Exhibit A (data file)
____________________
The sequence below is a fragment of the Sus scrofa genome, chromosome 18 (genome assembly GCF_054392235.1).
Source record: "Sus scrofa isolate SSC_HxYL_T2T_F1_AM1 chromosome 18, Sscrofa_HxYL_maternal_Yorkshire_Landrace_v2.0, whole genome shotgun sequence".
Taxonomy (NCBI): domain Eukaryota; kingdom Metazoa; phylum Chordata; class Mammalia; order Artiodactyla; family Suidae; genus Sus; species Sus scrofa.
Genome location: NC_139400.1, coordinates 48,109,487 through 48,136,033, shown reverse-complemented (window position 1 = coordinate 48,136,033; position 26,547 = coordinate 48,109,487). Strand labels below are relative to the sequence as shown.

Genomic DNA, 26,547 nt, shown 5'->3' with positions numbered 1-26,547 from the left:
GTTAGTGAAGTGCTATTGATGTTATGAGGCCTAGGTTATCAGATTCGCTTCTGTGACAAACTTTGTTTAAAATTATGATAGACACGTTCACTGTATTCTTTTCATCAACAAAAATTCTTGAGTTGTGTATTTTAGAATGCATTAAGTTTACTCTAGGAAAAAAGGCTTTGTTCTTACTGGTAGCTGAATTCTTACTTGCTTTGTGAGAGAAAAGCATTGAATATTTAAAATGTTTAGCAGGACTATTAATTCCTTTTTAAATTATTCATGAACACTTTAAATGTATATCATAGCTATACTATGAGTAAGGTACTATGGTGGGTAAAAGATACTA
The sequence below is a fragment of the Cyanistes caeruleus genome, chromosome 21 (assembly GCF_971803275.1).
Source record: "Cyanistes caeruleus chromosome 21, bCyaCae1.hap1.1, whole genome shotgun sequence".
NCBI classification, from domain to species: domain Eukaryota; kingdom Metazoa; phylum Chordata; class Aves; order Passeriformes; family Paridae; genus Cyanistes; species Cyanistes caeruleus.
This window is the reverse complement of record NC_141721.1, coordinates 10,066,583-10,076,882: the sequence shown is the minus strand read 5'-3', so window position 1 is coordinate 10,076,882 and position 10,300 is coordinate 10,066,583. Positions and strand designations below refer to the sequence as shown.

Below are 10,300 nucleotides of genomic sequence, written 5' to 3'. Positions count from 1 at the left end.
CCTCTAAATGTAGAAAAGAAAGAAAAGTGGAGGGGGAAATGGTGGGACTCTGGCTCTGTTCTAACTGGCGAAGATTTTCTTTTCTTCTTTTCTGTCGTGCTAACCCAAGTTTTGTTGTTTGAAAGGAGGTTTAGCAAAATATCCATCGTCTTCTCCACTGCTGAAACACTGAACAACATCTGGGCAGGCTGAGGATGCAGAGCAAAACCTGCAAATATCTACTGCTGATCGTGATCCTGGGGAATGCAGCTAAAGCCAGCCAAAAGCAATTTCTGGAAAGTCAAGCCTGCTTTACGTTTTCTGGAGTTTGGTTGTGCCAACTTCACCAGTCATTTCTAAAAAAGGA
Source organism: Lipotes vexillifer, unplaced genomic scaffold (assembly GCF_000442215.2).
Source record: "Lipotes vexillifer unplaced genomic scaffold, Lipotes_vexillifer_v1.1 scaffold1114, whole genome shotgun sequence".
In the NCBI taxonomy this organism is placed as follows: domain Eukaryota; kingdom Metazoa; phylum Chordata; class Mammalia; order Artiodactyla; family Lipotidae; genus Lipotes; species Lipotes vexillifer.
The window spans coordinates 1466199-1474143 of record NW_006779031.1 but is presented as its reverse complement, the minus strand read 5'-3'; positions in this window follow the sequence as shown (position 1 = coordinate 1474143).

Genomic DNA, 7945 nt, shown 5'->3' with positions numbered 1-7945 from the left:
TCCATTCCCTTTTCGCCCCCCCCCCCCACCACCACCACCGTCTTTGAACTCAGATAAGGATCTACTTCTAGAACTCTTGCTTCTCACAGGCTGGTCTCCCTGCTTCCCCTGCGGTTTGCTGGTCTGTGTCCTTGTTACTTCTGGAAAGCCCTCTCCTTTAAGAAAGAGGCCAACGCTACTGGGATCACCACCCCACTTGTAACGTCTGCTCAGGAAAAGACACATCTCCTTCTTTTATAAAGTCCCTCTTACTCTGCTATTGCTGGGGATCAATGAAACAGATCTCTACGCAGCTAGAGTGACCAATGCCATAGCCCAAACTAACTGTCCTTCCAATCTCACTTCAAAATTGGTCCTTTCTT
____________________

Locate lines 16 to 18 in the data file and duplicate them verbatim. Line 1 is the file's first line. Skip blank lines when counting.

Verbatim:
The window spans coordinates 1466199-1474143 of record NW_006779031.1 but is presented as its reverse complement, the minus strand read 5'-3'; positions in this window follow the sequence as shown (position 1 = coordinate 1474143).

Genomic DNA, 7945 nt, shown 5'->3' with positions numbered 1-7945 from the left:
TCCATTCCCTTTTCGCCCCCCCCCCCCACCACCACCACCGTCTTTGAACTCAGATAAGGATCTACTTCTAGAACTCTTGCTTCTCACAGGCTGGTCTCCCTGCTTCCCCTGCGGTTTGCTGGTCTGTGTCCTTGTTACTTCTGGAAAGCCCTCTCCTTTAAGAAAGAGGCCAACGCTACTGGGATCACCACCCCACTTGTAACGTCTGCTCAGGAAAAGACACATCTCCTTCTTTTATAAAGTCCCTCTTACTCTGCTATTGCTGGGGATCAATGAAACAGATCTCTACGCAGCTAGAGTGACCAATGCCATAGCCCAAACTAACTGTCCTTCCAATCTCACTTCAAAATTGGTCCTTTCTT